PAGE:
Category Archives: Uncategorized

consolidate internal comms channels

Should You Consolidate Your Internal Comms Channels?

Executives don’t always know what they want or need when it comes to internal communications.

In a PR Week column, Philips ASEAN Pacific’s head of communications, Elaine Ng, calls internal communicaitons “highly underrated” among executives, and made the argument that it’s widely misunderstood. That’s why the first reaction execs often have is to scale back, simplify and consolidate internal communications channels.

That’s not always the wrong decision, but it’s not always the right one, either.

In a sweeping 2015 post on his blog, Holtz Communication + Technology’s Shel Holtz makes the case that internal communications should always be a separate discipline from PR and other external communications. He also pushed back against the idea that internal communications is just about sending mass emails to employees.

“One distribution tactic…does not comprise the employee communications discipline as practiced by the best communicators and organizations,” Holtz writes.

If anything, Holtz seems to be arguing that expanding the number of channels—not consolidating—is the path to healthy, effective internal comms. This blog itself has laid out the benefits of a strategic communications approach targeting different audiences with different communication techniques.

Yet there’s a reality executives and communicators can’t deny: Sometimes, communications methodologies become outdated or simply don’t work to begin with. It’s a waste of time and resources to keep investing in that particular channel.

The problem is that communicators and executives often don’t know if communications channels are working or not, because they don’t have any mechanism by which to measure their effectiveness. They’re simply making decisions in darkness, by gut feeling or as a reaction to a handful of employee comments.

The answer to the question of whether you should consolidate your internal comms channels isn’t a blanket yes or no. It all depends on what’s working and what isn’t. If your analytics show that a channel is waning in effectiveness or never was effective, drop it or fold it into something else. But it’s also valuable to try new approaches and evaluate new channels to see if they catch on.

Either way, measurement is imperative. It’s the only way to know for sure that you’re making the right choices and connecting strongly with employees.

To learn more about how communicators are measuring their communications efforts—if they are at all– download PoliteMail’s 2016-2017 Internal Communications Survey Results.

How Strategic Communications Can Generate Maximum Business Impact

Strategic messaging is a communication method many marketers, advertisers and other external communicators will sing the praises of the second you give them the chance. And there are good reasons why.

Here’s an excerpt from The Routledge Handbook of Strategic Communication, a textbook communications graduate students often use, that gets to the heart of it:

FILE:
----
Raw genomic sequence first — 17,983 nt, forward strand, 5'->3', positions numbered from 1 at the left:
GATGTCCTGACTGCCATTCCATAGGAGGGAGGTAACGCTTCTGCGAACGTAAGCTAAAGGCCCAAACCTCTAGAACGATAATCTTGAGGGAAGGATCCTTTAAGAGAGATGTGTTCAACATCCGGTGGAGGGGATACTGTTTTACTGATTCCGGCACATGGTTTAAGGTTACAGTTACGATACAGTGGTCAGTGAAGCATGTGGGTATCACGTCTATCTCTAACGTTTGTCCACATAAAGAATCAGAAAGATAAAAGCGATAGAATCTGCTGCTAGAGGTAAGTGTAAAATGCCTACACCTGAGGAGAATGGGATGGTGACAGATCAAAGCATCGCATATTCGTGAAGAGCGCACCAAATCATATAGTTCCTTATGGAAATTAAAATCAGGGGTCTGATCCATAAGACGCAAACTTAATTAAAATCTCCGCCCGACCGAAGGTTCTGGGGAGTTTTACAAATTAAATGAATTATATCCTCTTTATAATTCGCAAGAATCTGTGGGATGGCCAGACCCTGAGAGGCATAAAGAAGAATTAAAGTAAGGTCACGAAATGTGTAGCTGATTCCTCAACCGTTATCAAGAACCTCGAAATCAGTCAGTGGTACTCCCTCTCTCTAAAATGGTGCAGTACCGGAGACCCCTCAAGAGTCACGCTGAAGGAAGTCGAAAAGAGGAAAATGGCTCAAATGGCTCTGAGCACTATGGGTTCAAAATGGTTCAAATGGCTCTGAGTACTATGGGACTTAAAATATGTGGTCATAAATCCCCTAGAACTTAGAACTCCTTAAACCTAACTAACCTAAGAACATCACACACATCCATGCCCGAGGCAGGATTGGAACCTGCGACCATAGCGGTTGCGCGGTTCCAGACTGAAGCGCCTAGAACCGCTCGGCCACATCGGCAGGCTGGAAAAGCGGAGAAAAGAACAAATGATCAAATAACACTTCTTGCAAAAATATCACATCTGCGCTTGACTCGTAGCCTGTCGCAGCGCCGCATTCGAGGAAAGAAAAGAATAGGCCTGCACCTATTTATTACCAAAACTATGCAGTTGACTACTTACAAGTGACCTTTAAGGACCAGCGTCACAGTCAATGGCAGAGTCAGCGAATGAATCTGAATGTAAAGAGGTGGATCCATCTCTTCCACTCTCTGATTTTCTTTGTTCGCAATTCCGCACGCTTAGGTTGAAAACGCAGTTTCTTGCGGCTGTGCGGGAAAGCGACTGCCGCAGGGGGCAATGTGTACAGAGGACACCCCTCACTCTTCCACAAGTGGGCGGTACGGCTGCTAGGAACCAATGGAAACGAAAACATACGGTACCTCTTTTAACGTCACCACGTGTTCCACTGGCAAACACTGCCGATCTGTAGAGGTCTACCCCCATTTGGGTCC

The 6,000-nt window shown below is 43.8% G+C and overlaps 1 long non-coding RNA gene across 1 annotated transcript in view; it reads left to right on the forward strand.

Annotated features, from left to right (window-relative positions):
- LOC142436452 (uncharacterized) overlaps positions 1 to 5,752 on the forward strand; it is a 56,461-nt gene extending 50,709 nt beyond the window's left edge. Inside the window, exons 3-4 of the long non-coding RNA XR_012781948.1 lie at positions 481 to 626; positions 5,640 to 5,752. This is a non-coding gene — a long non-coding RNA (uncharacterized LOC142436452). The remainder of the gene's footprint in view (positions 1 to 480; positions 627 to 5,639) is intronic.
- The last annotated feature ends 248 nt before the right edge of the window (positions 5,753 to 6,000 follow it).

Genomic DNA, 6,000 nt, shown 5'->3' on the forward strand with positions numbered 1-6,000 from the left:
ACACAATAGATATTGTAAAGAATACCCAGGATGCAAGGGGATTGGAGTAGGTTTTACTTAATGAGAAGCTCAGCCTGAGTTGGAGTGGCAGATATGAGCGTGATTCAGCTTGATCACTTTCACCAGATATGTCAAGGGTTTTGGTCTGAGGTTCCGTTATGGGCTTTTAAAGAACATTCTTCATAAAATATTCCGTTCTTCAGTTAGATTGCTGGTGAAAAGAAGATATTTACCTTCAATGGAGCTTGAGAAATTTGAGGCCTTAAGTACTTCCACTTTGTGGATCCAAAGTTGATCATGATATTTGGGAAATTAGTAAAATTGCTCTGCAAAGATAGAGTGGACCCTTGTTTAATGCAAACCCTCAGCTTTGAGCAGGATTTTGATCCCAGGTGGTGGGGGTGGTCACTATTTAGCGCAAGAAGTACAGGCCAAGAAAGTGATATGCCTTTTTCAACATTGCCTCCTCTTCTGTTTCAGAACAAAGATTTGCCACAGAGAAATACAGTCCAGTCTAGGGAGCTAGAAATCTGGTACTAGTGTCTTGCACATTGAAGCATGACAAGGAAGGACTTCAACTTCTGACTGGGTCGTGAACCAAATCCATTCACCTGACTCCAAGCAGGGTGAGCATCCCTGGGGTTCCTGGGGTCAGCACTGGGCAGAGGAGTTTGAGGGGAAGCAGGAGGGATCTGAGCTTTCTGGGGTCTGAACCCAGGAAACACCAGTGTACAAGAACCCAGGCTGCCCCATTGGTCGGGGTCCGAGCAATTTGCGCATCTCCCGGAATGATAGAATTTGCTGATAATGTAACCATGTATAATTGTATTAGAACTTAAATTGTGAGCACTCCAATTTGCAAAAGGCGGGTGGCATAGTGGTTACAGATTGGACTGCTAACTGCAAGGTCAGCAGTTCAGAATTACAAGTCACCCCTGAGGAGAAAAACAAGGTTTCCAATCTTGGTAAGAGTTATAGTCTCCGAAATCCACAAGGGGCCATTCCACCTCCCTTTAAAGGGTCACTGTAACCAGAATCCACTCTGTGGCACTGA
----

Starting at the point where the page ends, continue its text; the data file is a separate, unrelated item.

An effective communication manager must engage with multiple interactants (i.e. consumers, publics, audiences) and should, therefore, understand how different interactants require different strategic messaging approaches. This is the unique domain of strategic communications.

To put it in less academic terms, not every audience is going to engage with every type of message, so messages must be tailored to target audiences. They can’t be one-size-fits-all. Strategic messaging is all about getting the right message in front of the right people at just the time they need to receive it.

That doesn’t just go for external communicators. Numerous different audiences reside within an organization, and a human resources manager may find a particular type of message compelling, while an IT architect may respond to a totally different method of communication.

Just like the goal of external communications is to generate awareness and positive feelings about a company or product, the goal of internal communications is often to create shared goals and a community culture within an organization. But you can’t tell everyone the same story the same way.

In a post on his consulting firm’s blog, communications expert David Grossman lays out seven keys to a strategic messaging methodology:

  1. Define and prioritize audiences
  2. Identify where those audiences are coming from
  3. Develop compelling messages
  4. Outline what you want from your audiences
  5. Make connections with your audiences
  6. Deliver messages with confidence
  7. Identify gaps in your plan

Grossman goes on to lay out a long list communications tools that could be used to implement such a plan including email, voicemail, speeches, brochures, social media posts, website copy, and so on. Communications managers should keep all these tools at the ready so they’ll have them on-hand when they recognize an audience for whom one tool might be preferable to another.